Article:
Loons Sound Alarm on Mercury Poisoning

  • Breakfast for loon chick. Loons have survived, and thrived, through multiple threats. Now mercury is a problem for the species. Photo: Some rights reserved, Keith Carver,Creative Commons

September 6, 2013
By David Sommerstein

I like loons.  I’m sure you do, too.  When you hear their call echo across the water, you feel special. But it’s a totally different feeling when you’re in a boat, someone swoops a net into New York's First Lake, scoops up a loon chick, and plops it in your lap. It's such a little thing.

Nina Schoch runs the Biodiversity Research Institute’s Adirondack Center for Loon Conservation, "Chicks are kind of like owls, they like to have their heads rubbed and it will put them to sleep and keep them calm," she says.

Schoch's team has banded and monitored more 200 loons in the park since 1998.

Banding loons is really a labor of love.  Labor because you have to do it at night.  It can get cold and rainy, even in summer.  The loons don’t want to be caught.  So you trick them.  You play an electronic call to lure them close, shine a floodlight in their eyes to blind them, and Schoch says you still might miss.

"It’s almost magical being out with them, but it is very frustrating when they come so close to the boat and you think you have them in the net and the net comes up empty," she says.

The love, of course, is why these researchers have dedicated large chunks of their lives to the iconic birds.

Loon sentinel Gary Lee holds the net like a staff and scans the water’s surface. 

"I mean, I talk to all my birds.  I watch 22 lakes and I talk to all the birds.  I go in the same canoe every time, same clothes.  They know me.  They talk to me when I go out there," Lee says.

Lee and Schoch worry about loons like parents, even though the birds are thriving these days.  Lee says he saw kids on jet-skis buzzing loons. One loon on this lake has a broken leg from a motorboat.  Lead sinkers and other fishing tackle are poisoning birds. But Nina Schoch says the biggest threat is mercury, "21percent of the males and 8 percent of the females have mercury levels high enough to impact their reproductive success."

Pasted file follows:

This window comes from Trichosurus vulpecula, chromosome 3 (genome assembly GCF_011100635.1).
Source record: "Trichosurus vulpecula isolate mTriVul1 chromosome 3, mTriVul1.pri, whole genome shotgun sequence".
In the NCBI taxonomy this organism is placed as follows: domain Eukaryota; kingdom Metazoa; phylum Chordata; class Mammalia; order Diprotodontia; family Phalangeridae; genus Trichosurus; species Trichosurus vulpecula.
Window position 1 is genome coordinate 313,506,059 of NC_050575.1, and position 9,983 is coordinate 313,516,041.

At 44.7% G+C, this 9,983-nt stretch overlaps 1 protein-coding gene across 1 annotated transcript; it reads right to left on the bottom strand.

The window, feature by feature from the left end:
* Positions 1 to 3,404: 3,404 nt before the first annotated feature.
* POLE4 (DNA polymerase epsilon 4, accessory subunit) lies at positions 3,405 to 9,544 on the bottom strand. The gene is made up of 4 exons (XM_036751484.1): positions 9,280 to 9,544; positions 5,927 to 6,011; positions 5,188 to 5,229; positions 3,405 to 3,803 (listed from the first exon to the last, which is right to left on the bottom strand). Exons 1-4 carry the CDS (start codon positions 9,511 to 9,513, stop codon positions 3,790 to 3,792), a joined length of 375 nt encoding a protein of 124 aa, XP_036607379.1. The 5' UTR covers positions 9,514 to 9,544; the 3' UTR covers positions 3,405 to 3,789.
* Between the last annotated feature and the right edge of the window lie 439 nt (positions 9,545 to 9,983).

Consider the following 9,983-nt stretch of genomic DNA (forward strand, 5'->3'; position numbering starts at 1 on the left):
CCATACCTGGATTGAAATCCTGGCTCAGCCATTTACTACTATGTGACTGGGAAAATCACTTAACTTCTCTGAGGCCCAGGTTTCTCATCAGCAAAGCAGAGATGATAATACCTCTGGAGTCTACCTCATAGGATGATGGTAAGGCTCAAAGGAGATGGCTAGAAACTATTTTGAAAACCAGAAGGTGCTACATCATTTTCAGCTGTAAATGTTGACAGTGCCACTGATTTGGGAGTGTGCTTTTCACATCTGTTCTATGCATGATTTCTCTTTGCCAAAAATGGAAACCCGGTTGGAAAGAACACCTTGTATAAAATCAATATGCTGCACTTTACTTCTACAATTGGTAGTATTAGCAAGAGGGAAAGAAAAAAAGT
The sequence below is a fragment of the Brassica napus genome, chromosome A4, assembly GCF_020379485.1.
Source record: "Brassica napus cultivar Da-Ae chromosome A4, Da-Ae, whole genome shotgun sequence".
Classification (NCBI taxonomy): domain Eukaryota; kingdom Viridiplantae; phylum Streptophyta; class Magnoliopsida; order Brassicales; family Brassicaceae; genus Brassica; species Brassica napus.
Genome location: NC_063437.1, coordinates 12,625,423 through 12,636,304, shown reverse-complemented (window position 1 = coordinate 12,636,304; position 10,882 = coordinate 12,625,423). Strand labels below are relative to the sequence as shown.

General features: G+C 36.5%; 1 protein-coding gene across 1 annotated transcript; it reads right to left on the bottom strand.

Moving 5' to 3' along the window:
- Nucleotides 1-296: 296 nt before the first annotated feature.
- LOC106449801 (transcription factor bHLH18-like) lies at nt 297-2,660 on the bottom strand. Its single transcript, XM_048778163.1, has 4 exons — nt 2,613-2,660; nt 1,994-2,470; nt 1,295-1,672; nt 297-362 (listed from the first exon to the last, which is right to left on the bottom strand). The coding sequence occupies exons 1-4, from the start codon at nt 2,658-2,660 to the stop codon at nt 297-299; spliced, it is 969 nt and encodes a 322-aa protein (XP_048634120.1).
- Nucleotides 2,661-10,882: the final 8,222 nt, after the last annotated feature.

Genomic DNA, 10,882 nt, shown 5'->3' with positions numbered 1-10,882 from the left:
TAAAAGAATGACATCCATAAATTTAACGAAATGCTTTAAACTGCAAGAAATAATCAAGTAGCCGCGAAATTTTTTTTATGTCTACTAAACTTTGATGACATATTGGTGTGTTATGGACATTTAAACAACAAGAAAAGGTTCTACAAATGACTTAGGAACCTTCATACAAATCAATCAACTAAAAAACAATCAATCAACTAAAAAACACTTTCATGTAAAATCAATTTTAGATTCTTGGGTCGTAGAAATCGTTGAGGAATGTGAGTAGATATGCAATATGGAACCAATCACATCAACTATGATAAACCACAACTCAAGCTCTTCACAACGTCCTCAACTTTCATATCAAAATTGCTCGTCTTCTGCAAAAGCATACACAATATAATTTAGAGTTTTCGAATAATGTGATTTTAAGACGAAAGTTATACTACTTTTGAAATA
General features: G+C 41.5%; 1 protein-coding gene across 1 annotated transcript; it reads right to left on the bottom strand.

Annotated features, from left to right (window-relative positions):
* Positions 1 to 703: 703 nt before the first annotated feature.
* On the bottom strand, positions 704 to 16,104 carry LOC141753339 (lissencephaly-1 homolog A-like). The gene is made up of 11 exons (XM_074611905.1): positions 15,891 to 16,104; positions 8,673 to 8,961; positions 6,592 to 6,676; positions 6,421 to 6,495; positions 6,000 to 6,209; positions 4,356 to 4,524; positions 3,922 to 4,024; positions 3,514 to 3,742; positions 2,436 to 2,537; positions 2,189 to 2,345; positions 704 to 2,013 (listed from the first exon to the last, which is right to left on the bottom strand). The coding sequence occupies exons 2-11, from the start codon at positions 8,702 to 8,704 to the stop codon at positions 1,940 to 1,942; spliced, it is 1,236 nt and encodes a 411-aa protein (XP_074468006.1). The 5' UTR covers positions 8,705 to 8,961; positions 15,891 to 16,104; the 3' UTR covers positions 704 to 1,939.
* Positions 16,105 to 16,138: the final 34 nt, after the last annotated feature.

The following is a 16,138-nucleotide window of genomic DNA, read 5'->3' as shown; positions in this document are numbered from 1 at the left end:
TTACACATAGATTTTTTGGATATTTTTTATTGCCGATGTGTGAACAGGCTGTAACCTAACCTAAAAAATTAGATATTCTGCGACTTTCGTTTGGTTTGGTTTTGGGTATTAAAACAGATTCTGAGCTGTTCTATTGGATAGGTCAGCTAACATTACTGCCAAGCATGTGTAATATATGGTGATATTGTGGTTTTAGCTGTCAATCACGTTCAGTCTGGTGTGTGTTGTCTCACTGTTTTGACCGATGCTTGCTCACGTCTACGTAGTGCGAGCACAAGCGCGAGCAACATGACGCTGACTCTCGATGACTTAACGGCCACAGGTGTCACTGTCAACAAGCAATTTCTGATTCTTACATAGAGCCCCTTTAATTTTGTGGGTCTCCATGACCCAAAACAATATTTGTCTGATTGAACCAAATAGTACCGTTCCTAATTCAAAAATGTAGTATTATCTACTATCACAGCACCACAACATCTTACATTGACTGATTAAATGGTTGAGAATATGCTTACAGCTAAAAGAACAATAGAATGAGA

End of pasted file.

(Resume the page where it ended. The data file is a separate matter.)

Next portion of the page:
Schoch and her team observed those high mercury birds, and what they saw alarmed them. Mercury is a neurotoxin, so it makes them depressed and lethargic and they don’t have the energy to defend their territories well, they don’t get up on the nests as much. They just don’t have the energy like they normally would to care for the nest and the chicks.

A study released last summer uses Schoch’s data to quantify the effects of mercury.   It found male loons with high levels of mercury in their blood produce 56 percent fewer chicks than healthy loons.  Female loons produce 32 percent fewer.

Study co-author David Evers says mercury is dampening the overall good news of the loon’s rebound over the last three decades. "So there’s a recovery going on now across the region, but it would have been stronger recovery, and I still wonder will that recovery continue if mercury is a stressor," Evers says.

What happens when other stressors come into play? Evers says the implications go beyond loons.  "They’re a good indicator species.  They eat at the top of the food chain and live up to 30 years," he says. "If it’s affecting loons, it’s affecting other birds that are eating fish regularly from those same lakes, and I think you can easily make that next step that that can impact our own health, especially if we’re regularly catching and eating fish from those same lakes."

The mercury comes predominantly from coal-fired power plants in the Midwest. Clarkson University professor Tom Holsen has been studying mercury in the Adirondacks for more than a decade. "Prevailing winds, as we all know who live here, are from the southwest, and that’s the exact direction of the coal-fired power plants," he says.

One year ago, the Environmental Protection Agency finalized new rules for mercury emissions.  And already dozens of coal-fired units are being shut down because they’re too costly to retrofit.  Utilities say that will mean higher electricity prices.  But Holsen says it should also lower mercury levels in Adirondack lakes. "Now attention is turning to global mercury levels as coal continues to power Asia’s economies," he says.  A summit in Geneva will try to hammer out a treaty to reduce mercury emissions worldwide.

You could argue that the headline here should be more of a good news story.  The number of breeding loon pairs in the Adirondacks is estimated to have doubled since the 1980s.  Stricter rules appear likely to reduce mercury contamination in the park.

Still, researcher David Evers argues concern for loons and funding for more study has to continue. "We have reversed the tide that has happened a century ago, he says. "That’s a great thing that we should be happy about.  I think we can do more. And I think some things like mercury get in the way."

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